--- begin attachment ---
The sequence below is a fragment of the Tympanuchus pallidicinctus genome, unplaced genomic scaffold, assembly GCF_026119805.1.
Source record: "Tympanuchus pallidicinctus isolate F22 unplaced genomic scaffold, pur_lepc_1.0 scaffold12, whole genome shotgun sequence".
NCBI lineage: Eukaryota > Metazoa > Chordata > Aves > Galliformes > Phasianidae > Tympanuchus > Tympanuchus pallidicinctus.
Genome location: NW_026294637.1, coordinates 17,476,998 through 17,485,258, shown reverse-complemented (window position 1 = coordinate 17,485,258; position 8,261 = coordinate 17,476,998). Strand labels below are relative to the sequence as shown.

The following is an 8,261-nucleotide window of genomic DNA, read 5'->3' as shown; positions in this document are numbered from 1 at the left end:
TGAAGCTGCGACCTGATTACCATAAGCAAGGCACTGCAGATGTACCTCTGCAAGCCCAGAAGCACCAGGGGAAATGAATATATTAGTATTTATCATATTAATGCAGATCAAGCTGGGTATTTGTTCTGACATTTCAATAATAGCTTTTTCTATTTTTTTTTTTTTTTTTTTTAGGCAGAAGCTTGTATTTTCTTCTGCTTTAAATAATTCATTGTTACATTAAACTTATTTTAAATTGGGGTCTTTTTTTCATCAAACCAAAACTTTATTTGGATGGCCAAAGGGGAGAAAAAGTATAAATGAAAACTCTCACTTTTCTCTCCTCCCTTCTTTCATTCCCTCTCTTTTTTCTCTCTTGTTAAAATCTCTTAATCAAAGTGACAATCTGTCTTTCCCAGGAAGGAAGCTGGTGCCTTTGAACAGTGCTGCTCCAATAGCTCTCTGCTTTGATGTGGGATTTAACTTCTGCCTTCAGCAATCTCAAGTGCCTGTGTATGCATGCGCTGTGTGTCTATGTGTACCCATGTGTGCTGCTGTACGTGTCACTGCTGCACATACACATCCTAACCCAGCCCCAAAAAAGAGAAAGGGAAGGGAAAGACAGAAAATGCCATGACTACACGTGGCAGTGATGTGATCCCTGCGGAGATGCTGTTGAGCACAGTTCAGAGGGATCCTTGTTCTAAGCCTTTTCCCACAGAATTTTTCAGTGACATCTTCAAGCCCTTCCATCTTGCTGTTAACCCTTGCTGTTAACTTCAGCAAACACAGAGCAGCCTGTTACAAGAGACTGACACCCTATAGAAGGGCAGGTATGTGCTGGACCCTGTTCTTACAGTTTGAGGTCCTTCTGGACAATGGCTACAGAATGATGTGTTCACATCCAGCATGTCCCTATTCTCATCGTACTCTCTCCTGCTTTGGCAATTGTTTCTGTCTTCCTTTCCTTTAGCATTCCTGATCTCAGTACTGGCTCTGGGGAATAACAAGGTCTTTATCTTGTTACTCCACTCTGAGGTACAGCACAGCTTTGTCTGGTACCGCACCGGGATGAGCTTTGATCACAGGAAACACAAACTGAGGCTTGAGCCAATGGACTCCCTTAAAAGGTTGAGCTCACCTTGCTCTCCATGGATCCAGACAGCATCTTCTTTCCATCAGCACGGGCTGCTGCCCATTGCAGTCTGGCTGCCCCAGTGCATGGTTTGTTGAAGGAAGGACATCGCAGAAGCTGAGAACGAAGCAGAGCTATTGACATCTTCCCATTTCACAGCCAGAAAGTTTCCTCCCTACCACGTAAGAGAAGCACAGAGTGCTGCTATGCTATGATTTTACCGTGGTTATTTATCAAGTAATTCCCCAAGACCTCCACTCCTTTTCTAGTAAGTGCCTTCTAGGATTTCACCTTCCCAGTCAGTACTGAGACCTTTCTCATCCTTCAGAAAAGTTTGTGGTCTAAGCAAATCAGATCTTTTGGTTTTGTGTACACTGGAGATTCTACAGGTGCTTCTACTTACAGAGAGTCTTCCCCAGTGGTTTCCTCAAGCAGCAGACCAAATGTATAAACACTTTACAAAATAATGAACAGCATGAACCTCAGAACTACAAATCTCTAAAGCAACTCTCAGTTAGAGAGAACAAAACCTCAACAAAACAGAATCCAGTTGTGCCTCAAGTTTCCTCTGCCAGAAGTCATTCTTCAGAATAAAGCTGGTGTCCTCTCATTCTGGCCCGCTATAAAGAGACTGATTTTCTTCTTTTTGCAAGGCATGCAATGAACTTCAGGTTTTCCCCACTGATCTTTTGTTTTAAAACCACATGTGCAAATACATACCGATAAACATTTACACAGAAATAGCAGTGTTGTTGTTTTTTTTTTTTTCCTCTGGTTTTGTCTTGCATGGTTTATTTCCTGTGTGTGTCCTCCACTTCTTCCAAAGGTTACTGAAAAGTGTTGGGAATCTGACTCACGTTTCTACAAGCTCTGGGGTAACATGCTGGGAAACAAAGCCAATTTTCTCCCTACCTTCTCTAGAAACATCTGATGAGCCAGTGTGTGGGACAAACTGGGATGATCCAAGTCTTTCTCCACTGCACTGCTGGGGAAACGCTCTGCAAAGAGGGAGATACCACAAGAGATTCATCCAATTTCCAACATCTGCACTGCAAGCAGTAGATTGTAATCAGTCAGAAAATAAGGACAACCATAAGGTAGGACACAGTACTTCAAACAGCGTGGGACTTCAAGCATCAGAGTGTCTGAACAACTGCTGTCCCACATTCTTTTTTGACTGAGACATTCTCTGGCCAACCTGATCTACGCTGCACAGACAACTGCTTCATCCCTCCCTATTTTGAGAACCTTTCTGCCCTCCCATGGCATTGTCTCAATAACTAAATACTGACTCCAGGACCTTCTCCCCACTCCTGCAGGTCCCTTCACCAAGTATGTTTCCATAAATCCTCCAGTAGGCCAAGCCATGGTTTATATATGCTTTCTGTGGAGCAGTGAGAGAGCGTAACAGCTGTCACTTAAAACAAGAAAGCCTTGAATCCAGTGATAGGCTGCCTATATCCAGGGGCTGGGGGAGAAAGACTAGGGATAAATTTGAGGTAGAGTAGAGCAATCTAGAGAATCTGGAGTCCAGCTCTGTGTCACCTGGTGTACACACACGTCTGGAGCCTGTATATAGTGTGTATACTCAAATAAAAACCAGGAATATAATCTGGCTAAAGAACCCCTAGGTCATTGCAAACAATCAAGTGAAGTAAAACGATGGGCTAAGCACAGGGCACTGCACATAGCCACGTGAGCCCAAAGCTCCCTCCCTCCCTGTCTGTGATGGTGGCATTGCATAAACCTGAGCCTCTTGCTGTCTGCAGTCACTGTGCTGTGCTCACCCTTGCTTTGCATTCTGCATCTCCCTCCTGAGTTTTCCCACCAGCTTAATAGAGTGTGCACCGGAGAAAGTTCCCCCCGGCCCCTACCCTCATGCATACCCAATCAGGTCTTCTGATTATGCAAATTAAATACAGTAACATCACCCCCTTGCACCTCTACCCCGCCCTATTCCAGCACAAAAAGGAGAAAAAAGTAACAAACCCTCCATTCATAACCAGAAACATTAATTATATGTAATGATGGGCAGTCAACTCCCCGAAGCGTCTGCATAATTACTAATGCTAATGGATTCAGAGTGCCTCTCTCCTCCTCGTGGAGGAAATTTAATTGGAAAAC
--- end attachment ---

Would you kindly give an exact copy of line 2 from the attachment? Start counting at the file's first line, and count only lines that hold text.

Source record: "Tympanuchus pallidicinctus isolate F22 unplaced genomic scaffold, pur_lepc_1.0 scaffold12, whole genome shotgun sequence".